By way of natural disaster and human folly, a staggering amount of marine debris litters the waters and shores of an important estuary habitat. Meet the volunteers trying to salvage the situation.
Thousands of new rain gardens are soaking up stormwater across the city. As green infrastructure settles into the sidewalk, can we learn to love a sewer?
For high school students in the Climate Resilience Leadership Lab, emergency preparedness means mobilizing the neighborhood.
For activists, scientists, and designers, images from the river's past hold the key to imagining its future.
Two hundred years of environmental change have meant both destruction and conservation of the most interesting river in America.
Drinking water is all around us, but just out of reach. Can simple tweaks to the city’s emergency infrastructure radically expand access to this precious resource?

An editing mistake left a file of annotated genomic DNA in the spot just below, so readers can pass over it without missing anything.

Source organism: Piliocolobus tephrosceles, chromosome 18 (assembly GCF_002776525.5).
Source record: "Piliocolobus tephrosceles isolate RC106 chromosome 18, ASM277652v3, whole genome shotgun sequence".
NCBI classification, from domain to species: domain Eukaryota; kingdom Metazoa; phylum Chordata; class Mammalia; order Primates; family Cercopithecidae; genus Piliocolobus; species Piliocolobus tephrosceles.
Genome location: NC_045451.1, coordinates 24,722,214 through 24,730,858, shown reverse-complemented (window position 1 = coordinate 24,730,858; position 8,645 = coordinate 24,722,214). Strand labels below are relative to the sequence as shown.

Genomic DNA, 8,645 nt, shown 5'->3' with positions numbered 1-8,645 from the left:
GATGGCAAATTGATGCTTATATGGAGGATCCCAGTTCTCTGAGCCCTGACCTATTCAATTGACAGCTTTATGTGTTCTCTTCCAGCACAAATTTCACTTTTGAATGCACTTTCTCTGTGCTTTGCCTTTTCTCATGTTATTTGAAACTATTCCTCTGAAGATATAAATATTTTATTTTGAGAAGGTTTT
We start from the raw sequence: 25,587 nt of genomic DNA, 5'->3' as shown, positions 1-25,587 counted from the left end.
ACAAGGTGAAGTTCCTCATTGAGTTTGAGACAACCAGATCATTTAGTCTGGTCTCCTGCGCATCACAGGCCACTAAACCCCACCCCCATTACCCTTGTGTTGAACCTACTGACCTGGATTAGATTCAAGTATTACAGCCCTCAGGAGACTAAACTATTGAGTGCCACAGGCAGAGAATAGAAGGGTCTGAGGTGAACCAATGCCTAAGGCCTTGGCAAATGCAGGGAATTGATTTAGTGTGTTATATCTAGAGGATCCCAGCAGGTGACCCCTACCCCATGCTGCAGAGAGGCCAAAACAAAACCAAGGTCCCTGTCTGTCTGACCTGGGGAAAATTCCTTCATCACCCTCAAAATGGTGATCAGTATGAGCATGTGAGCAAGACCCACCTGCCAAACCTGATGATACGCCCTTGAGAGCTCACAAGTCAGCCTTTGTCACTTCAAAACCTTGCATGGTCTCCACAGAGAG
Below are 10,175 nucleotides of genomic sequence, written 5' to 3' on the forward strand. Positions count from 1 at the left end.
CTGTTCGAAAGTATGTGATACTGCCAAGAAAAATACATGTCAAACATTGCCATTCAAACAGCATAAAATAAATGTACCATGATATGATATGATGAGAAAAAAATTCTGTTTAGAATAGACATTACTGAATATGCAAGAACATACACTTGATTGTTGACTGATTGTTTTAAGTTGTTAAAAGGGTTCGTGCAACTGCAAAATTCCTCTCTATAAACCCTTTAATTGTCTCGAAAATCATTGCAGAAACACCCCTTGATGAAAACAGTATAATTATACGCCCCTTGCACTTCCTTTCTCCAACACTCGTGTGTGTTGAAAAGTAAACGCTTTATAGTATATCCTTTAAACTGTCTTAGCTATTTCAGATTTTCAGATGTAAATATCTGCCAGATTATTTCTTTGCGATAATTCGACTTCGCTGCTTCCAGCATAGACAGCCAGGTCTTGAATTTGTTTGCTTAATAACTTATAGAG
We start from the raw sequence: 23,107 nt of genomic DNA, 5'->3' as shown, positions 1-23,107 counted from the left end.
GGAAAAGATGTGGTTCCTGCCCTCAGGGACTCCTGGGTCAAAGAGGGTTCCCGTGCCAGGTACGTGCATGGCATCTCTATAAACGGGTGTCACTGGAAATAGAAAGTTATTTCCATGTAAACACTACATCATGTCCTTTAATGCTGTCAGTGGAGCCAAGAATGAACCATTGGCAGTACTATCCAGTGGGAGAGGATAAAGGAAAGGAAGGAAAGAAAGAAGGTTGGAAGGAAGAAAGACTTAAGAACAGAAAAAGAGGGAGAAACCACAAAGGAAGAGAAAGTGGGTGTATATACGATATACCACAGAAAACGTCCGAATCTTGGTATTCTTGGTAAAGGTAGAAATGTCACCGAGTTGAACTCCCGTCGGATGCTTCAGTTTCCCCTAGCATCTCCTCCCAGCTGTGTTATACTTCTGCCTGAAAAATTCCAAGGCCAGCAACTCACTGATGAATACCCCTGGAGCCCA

In Sheepshead Bay, designing for resilience at a scale somewhere between the city and the single-family house.
Climate change is real, and happening now — but exactly what that means for coastal cities is surprisingly uncertain. Engineers at Princeton’s Form Finding Lab choose flexibility over fortification to protect coastal cities from flooding.
As a pit deepens in Chile, a pile rises in New York City. Dan Adams and Marie Law Adams chart the story of New York's relationship with one mineral — from explosions on a faraway salt flat, across oceans, and to its landing in a dynamic mountain on Staten Island's North Shore.
Elizabeth Rush traces the implementation of New York State-led property buyouts in three Staten Island neighborhoods and weighs the benefits and costs of this potentially important model for addressing the vulnerability of coastal communities.
Eric Rothstein lets us in on the particular challenges of restoration, mitigation, and water resources management in New York and offers a measured but optimistic assessment of the role of green infrastructure in fostering sustainable urban development.